CAW offers Palo Alto architecture history. Gensler on re-imagining department stores. Placemakers on urban happiness. Twelve year-old preservationist. Disaster and Community Capacity.
Tribute to an artist and craftsman. Monty Anderson, principal at Cody Anderson Wasney, blogs about Pedro de Lemos, a self taught architect, craftsman and artist.
Anderson compares de Lemos with architect Birge Clark, and discusses his first de Lemos’ project, which was his home in Palo Alto and all the significant architectural contributions de Lemos made in the Palo Alto community.
Resurgence of the department store. Kathleen Jordan, a principal in Gensler’s New York office, blogs about the future of the department store as there has been talk for years how department stores are dying.
“Department stores currently sit on a precipice: sales are languishing, malls are struggling, and their future existence is in question. But it doesn’t have to be this way. Exciting new strategies are emerging that capitalize on changing shopping habits and advances in technology. Department stores are uniquely positioned to lead this paradigm shift in the retail experience that consumers are already demanding.” – Kathleen Jordan
Urban happiness. Hazel Borys, principal at Placemakers, writes on how we measure happiness, exploring if national happiness, well-being, and social capital are related to the way we plan our neighborhoods, towns and cities.
Borys explores how city of Vancouver is asking itself what more it can do to provide for physical, social, emotional, and spiritual needs. Borys says, “The city has added spirit to the other pillars of a healthy community: complete community (land use, density); healthy mobility (transit); healthy buildings (zero carbon); thriving landscapes (open space); green infrastructure (water, sewers, storm); healthy food systems (organic agriculture, nutrition); healthy community (facilities, programs); and healthy abundance (sustainable economic development).”
Young preservationist. Laura Wainmain, of the National Trust for Historic Preservation, talks to Daniel Linley on how young preservationists are saving places around the country.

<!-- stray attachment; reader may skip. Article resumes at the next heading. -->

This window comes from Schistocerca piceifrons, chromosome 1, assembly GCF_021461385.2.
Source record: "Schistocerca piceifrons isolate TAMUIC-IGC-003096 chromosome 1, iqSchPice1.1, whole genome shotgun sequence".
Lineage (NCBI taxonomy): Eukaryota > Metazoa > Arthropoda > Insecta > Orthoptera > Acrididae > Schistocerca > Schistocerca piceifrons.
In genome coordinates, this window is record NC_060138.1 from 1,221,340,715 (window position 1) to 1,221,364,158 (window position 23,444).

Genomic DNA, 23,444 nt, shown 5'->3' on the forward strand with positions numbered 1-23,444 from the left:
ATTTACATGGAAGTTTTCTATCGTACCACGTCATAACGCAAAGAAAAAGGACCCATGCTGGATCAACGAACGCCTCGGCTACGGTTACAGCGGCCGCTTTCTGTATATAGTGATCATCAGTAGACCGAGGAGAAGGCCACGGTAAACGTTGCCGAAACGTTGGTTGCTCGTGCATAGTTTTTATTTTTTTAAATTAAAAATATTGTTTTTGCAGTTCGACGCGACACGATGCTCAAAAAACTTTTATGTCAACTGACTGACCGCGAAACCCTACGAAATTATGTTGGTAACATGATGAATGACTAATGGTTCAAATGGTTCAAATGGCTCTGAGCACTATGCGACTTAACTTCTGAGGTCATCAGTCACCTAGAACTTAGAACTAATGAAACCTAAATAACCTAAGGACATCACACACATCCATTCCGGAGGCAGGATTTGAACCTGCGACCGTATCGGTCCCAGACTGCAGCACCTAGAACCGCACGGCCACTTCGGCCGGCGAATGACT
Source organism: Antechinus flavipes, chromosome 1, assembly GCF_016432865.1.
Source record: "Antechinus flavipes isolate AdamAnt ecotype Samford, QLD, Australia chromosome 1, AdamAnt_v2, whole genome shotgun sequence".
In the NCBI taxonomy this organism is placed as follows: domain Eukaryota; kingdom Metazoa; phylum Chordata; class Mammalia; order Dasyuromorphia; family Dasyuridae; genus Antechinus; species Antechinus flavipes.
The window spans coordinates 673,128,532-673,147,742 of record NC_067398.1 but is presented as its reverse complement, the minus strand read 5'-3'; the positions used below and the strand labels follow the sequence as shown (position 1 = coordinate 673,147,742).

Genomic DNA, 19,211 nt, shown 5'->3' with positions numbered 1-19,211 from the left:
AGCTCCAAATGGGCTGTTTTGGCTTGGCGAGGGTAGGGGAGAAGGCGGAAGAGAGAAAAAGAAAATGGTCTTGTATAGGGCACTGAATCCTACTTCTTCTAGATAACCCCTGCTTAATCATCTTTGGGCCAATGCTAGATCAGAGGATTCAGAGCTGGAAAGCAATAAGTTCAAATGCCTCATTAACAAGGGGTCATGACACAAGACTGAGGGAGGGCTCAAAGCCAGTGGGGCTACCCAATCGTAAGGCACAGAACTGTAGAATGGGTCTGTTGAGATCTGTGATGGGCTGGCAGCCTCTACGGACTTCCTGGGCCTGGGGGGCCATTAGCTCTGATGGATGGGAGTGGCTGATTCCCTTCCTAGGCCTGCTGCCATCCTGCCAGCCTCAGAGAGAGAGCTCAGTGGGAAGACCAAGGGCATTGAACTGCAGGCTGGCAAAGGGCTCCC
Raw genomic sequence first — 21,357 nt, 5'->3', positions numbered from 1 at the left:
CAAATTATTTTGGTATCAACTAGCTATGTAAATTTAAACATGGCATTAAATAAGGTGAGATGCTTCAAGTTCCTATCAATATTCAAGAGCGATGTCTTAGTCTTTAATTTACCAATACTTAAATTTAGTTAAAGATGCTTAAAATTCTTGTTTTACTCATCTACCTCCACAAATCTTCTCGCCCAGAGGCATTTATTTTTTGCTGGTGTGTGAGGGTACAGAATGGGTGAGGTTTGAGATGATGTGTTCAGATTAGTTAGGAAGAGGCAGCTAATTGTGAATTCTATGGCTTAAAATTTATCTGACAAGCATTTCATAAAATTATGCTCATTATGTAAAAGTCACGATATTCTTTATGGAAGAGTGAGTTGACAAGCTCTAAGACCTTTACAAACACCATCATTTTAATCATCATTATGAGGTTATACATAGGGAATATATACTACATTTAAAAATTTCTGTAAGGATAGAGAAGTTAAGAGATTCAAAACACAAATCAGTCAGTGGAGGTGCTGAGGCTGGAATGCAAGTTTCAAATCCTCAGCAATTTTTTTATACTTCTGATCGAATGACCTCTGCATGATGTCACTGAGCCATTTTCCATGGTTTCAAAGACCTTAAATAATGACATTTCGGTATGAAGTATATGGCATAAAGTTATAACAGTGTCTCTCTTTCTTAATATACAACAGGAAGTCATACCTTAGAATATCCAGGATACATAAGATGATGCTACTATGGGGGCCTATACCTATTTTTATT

Twelve-year-old Daniel of Elkhart, Indiana, set out to compare the energy efficiency of windows in his home ranging from 1920 to 2002. Daniel and this father tested each window three times after a period of 30 minutes, and performed all their tests at night so that the sun would not corrupt their data. Daniel discovered the living room windows from 1920 emerged the winners after holding in nearly 70% of the heat, while a single-paned window held in nothing.
Disasters and community capacity. Project for Public Spaces and Peter Smith, CEO of the Adelaide City Council in Australia, have been working together to create new models of governance and organizational culture that are more supportive of placemaking.
Here’s an excerpt from the paper that shows how this model of governance needs be nurtured to attain true resilience in time of crisis:
It can be argued that community resilience is not just about returning to the previous state of “community capacity,” but about building community competencies so that community capacity continues to increase over time and supersedes the previous state. In this context, community capacity can be thought of in terms of community attributes, such as the ability to self-manage and self-determine, the level of entrepreneurship, concern about issues/activism, volunteering and the general level of positivity/optimism about the future.
Via Project for Public Space’s Placemaking Blog